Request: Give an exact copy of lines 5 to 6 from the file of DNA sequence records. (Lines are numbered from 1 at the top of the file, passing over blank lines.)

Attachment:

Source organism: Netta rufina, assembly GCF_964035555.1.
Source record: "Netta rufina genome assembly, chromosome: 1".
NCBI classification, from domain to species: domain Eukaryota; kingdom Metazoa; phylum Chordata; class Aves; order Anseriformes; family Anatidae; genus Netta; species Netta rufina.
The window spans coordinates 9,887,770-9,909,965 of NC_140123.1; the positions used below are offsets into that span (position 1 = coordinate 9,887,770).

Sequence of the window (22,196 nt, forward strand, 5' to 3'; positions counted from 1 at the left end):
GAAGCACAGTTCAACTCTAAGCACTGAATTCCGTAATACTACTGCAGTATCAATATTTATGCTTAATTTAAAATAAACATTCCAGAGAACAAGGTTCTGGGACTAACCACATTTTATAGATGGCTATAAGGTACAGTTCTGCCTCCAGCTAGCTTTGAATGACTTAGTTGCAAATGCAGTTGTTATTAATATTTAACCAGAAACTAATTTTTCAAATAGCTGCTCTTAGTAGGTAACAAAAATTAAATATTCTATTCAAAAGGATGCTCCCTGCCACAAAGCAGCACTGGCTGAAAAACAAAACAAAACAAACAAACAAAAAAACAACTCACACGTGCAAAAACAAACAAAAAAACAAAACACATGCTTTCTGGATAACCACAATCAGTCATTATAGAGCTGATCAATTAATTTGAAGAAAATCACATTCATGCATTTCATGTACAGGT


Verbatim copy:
Sequence of the window (22,196 nt, forward strand, 5' to 3'; positions counted from 1 at the left end):
GAAGCACAGTTCAACTCTAAGCACTGAATTCCGTAATACTACTGCAGTATCAATATTTATGCTTAATTTAAAATAAACATTCCAGAGAACAAGGTTCTGGGACTAACCACATTTTATAGATGGCTATAAGGTACAGTTCTGCCTCCAGCTAGCTTTGAATGACTTAGTTGCAAATGCAGTTGTTATTAATATTTAACCAGAAACTAATTTTTCAAATAGCTGCTCTTAGTAGGTAACAAAAATTAAATATTCTATTCAAAAGGATGCTCCCTGCCACAAAGCAGCACTGGCTGAAAAACAAAACAAAACAAACAAACAAAAAAACAACTCACACGTGCAAAAACAAACAAAAAAACAAAACACATGCTTTCTGGATAACCACAATCAGTCATTATAGAGCTGATCAATTAATTTGAAGAAAATCACATTCATGCATTTCATGTACAGGT